Chapter 5. Using the VBA Editor


  • Learn about the VBA Editor's components and how to use them to write and test code.

  • How to use the Object Browser to explore and work with different database objects and their properties

  • Learn different techniques for testing and debugging code

You will write VBA code almost solely using the VBA Editor. In this chapter you explore the major components of the VBA Editor and learn how to use them to properly structure and debug your code. This chapter also provides some basic debugging techniques to help you save development time while you are at it.


The topics in Chapters 5 and 6 are so interconnected that deciding which chapter to put first was difficult. If you get the sense that you are jumping into the middle without having covered the basics, what you think you're missing is likely in Chapter 6.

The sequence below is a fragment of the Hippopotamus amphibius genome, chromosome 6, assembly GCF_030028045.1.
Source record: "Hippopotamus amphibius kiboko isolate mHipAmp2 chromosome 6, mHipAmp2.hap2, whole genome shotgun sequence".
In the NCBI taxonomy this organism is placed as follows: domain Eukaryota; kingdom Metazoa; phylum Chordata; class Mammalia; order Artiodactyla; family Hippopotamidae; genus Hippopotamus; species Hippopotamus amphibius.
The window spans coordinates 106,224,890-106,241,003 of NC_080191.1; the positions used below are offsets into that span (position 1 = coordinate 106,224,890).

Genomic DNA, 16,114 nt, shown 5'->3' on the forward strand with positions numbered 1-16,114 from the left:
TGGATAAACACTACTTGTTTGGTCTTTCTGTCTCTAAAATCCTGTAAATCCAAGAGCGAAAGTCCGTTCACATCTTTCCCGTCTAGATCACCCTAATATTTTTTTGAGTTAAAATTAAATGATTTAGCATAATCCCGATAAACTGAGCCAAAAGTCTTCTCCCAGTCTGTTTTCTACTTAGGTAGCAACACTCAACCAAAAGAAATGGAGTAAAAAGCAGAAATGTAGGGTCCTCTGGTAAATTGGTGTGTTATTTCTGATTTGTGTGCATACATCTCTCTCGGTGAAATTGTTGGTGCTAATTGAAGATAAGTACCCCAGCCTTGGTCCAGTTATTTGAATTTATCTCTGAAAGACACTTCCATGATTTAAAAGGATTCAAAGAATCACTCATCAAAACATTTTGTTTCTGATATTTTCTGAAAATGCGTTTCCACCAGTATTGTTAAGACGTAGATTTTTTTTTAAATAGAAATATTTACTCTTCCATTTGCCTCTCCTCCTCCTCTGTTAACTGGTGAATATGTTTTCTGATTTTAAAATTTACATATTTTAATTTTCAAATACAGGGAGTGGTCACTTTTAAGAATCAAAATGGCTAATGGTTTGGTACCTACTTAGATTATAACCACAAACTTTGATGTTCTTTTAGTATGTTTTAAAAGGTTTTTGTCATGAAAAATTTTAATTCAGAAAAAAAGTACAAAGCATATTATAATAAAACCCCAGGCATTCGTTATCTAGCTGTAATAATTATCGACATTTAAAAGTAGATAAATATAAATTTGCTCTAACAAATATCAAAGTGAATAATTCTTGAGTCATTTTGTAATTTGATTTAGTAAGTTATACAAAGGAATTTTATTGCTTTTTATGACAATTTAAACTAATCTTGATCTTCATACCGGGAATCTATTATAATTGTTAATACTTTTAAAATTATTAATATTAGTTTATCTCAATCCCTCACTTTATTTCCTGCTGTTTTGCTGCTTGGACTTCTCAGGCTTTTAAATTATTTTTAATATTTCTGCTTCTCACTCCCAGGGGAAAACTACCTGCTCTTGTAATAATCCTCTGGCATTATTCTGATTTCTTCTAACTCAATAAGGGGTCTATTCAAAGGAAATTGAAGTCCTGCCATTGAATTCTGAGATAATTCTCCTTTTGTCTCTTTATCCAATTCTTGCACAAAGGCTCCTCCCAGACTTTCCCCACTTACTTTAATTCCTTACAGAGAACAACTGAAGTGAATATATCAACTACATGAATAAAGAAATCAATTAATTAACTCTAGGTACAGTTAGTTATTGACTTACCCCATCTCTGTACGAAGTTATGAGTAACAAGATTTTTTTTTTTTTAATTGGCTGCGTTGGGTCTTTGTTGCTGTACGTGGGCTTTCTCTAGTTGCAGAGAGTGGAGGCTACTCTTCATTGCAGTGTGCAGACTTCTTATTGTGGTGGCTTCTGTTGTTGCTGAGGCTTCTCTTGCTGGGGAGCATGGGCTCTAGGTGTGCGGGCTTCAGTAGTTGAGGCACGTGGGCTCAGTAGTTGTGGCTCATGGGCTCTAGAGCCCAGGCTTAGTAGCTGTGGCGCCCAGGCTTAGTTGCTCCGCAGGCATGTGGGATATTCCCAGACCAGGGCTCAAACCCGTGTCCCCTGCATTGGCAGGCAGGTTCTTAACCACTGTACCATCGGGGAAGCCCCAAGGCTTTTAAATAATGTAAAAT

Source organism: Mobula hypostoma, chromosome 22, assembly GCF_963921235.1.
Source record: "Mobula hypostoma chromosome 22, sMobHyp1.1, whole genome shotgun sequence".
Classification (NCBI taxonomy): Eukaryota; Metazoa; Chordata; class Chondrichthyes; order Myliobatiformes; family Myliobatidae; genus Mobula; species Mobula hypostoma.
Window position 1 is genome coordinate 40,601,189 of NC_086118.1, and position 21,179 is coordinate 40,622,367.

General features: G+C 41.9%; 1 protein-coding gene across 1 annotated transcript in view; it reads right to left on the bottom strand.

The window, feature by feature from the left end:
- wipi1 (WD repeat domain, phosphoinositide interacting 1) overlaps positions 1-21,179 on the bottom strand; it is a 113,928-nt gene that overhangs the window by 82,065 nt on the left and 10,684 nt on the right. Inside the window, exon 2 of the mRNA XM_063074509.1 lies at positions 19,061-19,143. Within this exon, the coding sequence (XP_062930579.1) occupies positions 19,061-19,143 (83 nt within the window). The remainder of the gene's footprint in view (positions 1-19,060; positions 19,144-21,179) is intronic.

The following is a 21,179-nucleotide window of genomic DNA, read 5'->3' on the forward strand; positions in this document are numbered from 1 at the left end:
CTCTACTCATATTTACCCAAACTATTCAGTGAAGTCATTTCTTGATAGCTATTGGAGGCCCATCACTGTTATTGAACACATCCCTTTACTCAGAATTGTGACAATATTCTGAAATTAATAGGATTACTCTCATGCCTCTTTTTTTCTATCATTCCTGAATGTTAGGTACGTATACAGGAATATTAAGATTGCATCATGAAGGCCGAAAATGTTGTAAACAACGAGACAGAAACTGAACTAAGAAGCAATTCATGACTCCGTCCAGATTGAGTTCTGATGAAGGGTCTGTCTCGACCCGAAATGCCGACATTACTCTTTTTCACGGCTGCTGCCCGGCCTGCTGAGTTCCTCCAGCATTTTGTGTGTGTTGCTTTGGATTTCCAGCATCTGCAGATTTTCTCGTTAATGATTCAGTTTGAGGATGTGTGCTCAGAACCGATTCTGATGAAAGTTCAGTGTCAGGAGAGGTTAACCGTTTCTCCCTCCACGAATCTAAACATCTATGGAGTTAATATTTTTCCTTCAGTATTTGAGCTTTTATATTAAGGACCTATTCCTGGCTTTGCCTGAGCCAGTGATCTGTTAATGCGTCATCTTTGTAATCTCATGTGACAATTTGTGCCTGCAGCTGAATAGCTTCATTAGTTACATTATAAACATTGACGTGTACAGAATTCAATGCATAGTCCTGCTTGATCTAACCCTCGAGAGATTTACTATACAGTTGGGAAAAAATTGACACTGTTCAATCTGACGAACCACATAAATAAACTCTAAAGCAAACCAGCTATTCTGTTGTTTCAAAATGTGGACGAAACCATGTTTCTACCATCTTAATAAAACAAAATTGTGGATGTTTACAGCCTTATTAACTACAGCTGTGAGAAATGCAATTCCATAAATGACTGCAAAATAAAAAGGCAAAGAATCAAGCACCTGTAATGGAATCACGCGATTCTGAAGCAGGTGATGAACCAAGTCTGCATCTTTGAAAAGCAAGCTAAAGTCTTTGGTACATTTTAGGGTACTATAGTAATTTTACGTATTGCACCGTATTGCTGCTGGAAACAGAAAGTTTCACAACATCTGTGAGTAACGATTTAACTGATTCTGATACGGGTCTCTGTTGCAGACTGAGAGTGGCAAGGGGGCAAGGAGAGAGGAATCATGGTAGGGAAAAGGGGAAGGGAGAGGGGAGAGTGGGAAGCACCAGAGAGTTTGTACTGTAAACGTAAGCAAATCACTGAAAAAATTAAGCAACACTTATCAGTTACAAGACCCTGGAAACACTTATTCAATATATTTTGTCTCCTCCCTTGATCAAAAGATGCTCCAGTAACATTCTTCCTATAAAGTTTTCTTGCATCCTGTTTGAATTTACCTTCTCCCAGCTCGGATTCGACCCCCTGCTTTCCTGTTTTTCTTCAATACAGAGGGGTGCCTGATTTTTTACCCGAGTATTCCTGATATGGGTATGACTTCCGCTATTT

You can access the VBA Editor in several ways. From anywhere in Microsoft Access, press Alt+F11 or choose from several places on Access's new Ribbon: Create, Macros, Modules, Database Tools, or Visual Basic. You can also open the VBA Editor by double-clicking a module name in the Navigation Pane or from any form or report. From the Properties dialog box, click the Events tab, select the event that you're interested in, click the Ellipses button (...), and choose Code Builder. When you first view the VBA Editor, you might be a little overwhelmed by the number of components on the screen. Take a look at the ...

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